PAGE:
Reuters: France, Britain and Germany are considering letting Iran keep nuclear technology that could be used to make bombs, an apparent move towards a compromise with Tehran, diplomats said on Wednesday. However, they said such a step would lead to a clash with Washington, which has backed European Union talks with Iran on condition Tehran permanently renounce all activities that could produce nuclear fuel. Reuters
By Louis Charbonneau
VIENNA – France, Britain and Germany are considering letting Iran keep nuclear technology that could be used to make bombs, an apparent move towards a compromise with Tehran, diplomats said on Wednesday.
However, they said such a step would lead to a clash with Washington, which has backed European Union talks with Iran on condition Tehran permanently renounce all activities that could produce nuclear fuel.
Sharing U.S. suspicions that Tehran may be planning to develop nuclear arms, the EU trio has offered Iran political and economic incentives to scrap its uranium enrichment programme, which can produce reactor fuel but also give Tehran the capability to make bomb-grade material.
The EU had previously said nothing short of dismantling the project would convince it that Iran does not want nuclear weapons, but diplomats said it was now considering letting Iran keep a limited enrichment programme.
“The Iranians have been offering this for a long time. What’s new is that the EU is thinking about it,” a diplomat with access to the negotiations said.
Iran has repeatedly said it will never give up its uranium enrichment programme, part of sensitive nuclear work it has frozen while talks with the EU continue. It says its nuclear programme is aimed solely at producing electricity.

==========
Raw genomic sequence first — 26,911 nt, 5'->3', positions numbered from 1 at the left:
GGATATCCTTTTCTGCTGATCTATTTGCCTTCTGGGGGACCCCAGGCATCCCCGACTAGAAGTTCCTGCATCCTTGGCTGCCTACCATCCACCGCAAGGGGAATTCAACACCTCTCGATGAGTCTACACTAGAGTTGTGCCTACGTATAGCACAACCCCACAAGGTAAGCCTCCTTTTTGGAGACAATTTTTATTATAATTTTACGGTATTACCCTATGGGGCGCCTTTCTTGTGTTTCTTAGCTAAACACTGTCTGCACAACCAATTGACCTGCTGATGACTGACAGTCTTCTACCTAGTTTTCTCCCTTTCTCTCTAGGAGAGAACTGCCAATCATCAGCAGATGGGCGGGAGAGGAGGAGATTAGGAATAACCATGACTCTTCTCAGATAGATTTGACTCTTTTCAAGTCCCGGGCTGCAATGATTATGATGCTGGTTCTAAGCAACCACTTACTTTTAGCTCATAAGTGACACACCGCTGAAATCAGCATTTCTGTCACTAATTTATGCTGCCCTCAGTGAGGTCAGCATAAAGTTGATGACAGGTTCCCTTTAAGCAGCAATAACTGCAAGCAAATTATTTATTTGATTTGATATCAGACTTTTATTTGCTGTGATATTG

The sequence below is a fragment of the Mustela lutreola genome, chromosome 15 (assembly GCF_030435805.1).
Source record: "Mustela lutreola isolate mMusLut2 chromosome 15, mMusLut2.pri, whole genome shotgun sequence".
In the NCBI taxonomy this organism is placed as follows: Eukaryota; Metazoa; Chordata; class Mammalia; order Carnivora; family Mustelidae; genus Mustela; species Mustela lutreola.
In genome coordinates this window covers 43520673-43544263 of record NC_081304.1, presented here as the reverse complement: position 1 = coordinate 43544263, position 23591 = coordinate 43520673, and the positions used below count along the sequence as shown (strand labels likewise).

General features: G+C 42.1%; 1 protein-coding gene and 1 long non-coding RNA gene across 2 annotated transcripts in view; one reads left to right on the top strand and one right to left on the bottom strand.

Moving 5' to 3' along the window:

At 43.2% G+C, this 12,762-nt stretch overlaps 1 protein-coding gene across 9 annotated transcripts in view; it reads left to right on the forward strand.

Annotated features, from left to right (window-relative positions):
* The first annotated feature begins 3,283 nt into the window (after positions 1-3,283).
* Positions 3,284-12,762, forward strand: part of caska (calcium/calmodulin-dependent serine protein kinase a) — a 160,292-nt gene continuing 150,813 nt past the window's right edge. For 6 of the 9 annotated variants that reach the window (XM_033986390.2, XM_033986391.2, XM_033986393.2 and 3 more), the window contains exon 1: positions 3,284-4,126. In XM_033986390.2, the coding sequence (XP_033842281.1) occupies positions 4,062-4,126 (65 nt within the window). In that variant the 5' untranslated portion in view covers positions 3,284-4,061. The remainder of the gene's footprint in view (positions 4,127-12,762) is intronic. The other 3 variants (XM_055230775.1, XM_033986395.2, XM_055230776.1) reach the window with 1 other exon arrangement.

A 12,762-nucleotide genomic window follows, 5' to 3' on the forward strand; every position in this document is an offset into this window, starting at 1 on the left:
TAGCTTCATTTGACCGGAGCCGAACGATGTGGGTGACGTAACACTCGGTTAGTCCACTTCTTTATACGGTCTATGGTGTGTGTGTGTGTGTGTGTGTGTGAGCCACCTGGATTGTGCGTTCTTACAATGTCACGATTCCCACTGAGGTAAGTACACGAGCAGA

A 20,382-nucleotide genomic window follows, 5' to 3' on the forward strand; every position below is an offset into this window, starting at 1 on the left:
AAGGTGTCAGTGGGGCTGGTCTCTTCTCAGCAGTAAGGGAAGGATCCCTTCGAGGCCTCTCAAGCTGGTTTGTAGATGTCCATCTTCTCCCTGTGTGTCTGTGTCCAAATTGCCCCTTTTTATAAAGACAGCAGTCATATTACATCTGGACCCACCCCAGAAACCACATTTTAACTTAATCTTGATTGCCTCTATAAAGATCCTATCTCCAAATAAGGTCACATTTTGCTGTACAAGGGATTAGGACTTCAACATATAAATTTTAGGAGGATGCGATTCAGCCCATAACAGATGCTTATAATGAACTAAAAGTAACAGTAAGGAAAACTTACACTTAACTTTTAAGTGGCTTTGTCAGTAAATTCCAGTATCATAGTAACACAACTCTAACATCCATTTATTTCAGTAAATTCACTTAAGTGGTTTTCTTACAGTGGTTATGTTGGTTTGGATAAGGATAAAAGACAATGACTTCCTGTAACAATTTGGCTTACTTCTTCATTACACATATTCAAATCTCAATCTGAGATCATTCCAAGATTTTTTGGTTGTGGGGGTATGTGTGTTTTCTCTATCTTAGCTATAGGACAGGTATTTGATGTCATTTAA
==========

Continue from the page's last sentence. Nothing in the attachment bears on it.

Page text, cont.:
At talks in Paris last week, both sides deferred discussion of Iran’s suggestion that it be allowed to keep 500 centrifuges, the machines that enrich uranium, diplomats said.
This would be too small for arms-related enrichment and would be closely watched by the International Atomic Energy Agency, experts say.
“The EU has not said ‘yes’, but has not said ‘no’,” the diplomat said.
The uranium would be enriched so that it contained no more than 3.5 percent of the uranium-235 atom. Bomb-grade uranium needs to be about 90 percent U-235.
Other diplomats confirmed the EU was considering Iran’s proposal, but emphasised this did not mean they would accept it.
“The ideas they (Iran) came up with were not really acceptable, but we have said we will get back to them,” said a diplomat from the EU trio.
Informal talks between the two sides have been tentatively scheduled for April 29 in London, diplomats said, in addition to lower-level discussions beforehand in Geneva.
However, an EU diplomat close to the talks said Washington would oppose the EU agreeing to Iran’s proposal.
“We can talk about a pilot enrichment plant, but our hands are tied. We’d lose the Americans if we agreed to it,” he said.
Washington’s support is vital to incentives offered to Iran such as beginning talks on joining the World Trade Organisation and allowing Tehran to buy commercial aircraft spare parts.
One diplomat said the EU trio was divided on whether a compromise over enrichment would be acceptable, with France prepared to permit it, Britain strongly opposed and Germany between the two.
EU willingness to consider a compromise could be an attempt to boost support within Iran for those who favour engagement with the EU, ahead of June’s presidential election.
“Even discussing this with the EU is considered a victory for the Iranians,” one diplomat said.
(Additional reporting by Madeline Chambers in London, Markus Krah in Berlin and Paul Hughes in Tehran)